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I'm not too sure how to go about getting the external IP address of the machine as a computer outside of a network would see it. My following IPAddress class only gets the local IP address of the machine.

Any help would be appreciated.


public class IPAddress {

  private InetAddress thisIp;

  private String thisIpAddress;

  private void setIpAdd()
       InetAddress thisIp = InetAddress.getLocalHost();
       thisIpAddress = thisIp.getHostAddress().toString();
    catch(Exception e){}

  protected String getIpAddress()
     return thisIpAddress;


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You are aware that a machine can have many public addresses at once? They're really associated with a network interface, not a machine. –  Donal Fellows May 30 '10 at 15:32

10 Answers 10

up vote 53 down vote accepted

I am not sure if you can grab that IP from code that runs on the local machine.

You can however build code that runs on a website, say in JSP, and then use something that returns the IP of where the request came from:


Or simply use already-existing services that do this, then parse the answer from the service to find out the IP.


The other answers pointed out to the whatismyip.com website, I found out that they have a link that you can scrap the IP from, here is some Java code I put together to do it:

import java.net.*;
import java.io.*;

URL whatismyip = new URL("http://automation.whatismyip.com/n09230945.asp");
BufferedReader in = new BufferedReader(new InputStreamReader(

String ip = in.readLine(); //you get the IP as a String
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this is fantastic! nice answer. –  Julio May 30 '10 at 15:51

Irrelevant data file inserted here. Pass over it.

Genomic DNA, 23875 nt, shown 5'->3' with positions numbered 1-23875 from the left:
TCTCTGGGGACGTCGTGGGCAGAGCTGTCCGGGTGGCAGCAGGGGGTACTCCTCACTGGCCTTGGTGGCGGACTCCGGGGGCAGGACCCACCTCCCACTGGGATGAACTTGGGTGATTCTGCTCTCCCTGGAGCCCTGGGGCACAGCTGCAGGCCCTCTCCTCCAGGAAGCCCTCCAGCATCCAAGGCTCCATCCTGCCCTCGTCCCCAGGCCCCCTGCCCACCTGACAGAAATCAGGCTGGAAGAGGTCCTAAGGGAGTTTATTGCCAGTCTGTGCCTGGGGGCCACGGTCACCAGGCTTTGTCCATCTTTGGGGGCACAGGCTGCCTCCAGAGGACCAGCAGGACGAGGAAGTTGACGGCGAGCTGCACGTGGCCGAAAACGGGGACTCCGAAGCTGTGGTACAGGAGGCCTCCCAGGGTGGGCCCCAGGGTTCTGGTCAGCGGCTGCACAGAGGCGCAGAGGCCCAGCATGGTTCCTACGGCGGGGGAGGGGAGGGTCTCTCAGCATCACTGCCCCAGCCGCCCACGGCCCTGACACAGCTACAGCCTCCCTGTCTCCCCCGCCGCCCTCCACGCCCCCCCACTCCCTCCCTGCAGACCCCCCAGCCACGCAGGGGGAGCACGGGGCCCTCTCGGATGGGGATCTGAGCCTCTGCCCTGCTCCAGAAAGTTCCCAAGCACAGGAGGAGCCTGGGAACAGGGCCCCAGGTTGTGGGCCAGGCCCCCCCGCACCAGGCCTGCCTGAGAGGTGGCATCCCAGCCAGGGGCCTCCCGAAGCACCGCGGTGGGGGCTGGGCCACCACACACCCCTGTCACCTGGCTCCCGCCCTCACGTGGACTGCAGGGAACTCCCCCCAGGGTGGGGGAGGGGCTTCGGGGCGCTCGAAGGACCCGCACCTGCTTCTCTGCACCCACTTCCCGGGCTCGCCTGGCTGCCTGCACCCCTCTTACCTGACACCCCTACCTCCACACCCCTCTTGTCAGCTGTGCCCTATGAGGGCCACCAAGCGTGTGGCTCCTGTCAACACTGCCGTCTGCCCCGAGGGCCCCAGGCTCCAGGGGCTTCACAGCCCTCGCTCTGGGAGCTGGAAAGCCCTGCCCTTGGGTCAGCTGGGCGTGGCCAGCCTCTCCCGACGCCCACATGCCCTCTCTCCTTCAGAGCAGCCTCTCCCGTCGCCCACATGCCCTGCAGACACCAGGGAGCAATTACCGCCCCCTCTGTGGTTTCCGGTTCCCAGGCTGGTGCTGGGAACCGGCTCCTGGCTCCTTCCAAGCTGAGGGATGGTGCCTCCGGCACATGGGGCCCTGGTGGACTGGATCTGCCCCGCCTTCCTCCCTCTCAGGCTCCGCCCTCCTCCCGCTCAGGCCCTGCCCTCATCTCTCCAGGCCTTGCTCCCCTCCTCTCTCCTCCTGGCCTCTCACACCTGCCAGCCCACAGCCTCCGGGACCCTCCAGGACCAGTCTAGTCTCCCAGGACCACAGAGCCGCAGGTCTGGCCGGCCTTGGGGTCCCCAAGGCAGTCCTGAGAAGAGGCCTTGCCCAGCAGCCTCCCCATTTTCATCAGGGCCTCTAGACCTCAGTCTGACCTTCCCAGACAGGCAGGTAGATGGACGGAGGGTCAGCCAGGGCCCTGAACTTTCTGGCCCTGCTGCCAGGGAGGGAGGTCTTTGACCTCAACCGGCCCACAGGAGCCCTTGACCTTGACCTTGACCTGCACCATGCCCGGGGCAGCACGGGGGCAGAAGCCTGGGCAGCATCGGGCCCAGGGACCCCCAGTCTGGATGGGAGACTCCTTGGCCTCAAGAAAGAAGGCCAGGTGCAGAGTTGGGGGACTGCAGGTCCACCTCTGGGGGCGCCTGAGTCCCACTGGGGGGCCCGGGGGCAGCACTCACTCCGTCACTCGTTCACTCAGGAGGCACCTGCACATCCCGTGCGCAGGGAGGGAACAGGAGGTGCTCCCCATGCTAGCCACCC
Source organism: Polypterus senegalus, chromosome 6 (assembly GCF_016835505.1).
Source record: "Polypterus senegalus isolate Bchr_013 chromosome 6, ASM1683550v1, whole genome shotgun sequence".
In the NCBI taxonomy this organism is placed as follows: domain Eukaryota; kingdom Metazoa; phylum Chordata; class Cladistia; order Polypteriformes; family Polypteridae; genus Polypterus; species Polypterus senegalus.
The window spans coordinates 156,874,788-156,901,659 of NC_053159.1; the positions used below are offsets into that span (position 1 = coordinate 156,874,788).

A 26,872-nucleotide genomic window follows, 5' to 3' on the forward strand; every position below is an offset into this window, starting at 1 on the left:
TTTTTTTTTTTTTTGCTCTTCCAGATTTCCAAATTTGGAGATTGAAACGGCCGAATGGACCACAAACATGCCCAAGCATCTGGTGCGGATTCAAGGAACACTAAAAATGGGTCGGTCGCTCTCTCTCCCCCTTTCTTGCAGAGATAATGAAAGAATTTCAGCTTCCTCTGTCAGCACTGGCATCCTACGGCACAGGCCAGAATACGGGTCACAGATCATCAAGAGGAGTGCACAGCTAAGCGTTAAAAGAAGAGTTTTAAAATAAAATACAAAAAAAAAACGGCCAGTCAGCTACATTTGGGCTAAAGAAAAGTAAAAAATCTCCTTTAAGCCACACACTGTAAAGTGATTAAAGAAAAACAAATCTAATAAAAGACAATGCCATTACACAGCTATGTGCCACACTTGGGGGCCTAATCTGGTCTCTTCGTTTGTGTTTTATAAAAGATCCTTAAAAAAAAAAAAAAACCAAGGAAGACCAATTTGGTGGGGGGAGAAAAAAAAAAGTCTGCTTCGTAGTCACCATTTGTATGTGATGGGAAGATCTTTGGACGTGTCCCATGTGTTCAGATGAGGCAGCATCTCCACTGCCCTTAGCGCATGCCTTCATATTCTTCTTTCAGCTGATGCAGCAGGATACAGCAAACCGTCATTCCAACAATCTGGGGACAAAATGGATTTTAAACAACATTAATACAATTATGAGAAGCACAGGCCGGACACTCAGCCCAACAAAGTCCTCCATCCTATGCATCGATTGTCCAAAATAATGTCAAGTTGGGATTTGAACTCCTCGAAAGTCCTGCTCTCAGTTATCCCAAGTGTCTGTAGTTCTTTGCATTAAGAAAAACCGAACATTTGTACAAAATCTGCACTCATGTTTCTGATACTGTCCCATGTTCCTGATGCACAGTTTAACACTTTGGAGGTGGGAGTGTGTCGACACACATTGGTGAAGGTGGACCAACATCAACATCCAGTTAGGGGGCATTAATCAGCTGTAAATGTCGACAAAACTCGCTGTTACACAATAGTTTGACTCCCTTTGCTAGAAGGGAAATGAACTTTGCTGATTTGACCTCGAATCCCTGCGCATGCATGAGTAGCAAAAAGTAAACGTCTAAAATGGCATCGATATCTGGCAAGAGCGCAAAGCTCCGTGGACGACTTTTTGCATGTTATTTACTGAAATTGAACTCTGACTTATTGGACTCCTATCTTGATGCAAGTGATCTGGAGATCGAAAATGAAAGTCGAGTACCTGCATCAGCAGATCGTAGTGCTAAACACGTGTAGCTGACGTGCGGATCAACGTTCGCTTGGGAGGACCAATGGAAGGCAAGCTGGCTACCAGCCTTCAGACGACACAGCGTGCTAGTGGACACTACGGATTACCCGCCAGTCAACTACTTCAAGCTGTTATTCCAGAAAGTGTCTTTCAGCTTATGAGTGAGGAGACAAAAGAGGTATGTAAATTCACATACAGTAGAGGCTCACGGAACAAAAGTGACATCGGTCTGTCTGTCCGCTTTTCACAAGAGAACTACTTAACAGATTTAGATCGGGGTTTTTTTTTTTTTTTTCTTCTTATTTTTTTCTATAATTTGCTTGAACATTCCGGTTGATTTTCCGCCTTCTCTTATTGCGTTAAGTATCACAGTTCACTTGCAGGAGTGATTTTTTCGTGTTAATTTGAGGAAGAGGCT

Word of warning: they've adjusted the automation URL to automation.whatismyip.com/n09230945.asp –  thegrinner Dec 18 '11 at 23:48
I would suggest implementing at least two servers that serves your ip, in case one of them is down at the moment (with correct error handling of course). My choise would be externalip.net (click the "Need an API?" link). Have been using that site for well over a year now, haven't had any problems so far and it's a fast service that always returns a quick response. –  Felthragar Feb 26 '12 at 9:43
Alternatively you can use AWS: checkip.amazonaws.com –  stivlo Dec 11 '12 at 17:37
Whatsmyip.com does not appear to support this type of automation any more. –  Kingsolmn Jan 25 '13 at 21:13

One of the comments by @stivlo deserves to be an answer:

You can use the Amazon service http://checkip.amazonaws.com

import java.io.BufferedReader;
import java.io.IOException;
import java.io.InputStreamReader;
import java.net.URL;

public class IpChecker {

    public static String getIp() throws Exception {
        URL whatismyip = new URL("http://checkip.amazonaws.com");
        BufferedReader in = null;
        try {
            in = new BufferedReader(new InputStreamReader(
            String ip = in.readLine();
            return ip;
        } finally {
            if (in != null) {
                try {
                } catch (IOException e) {
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nice answer,this helped me thanks –  user2163769 May 2 '13 at 4:42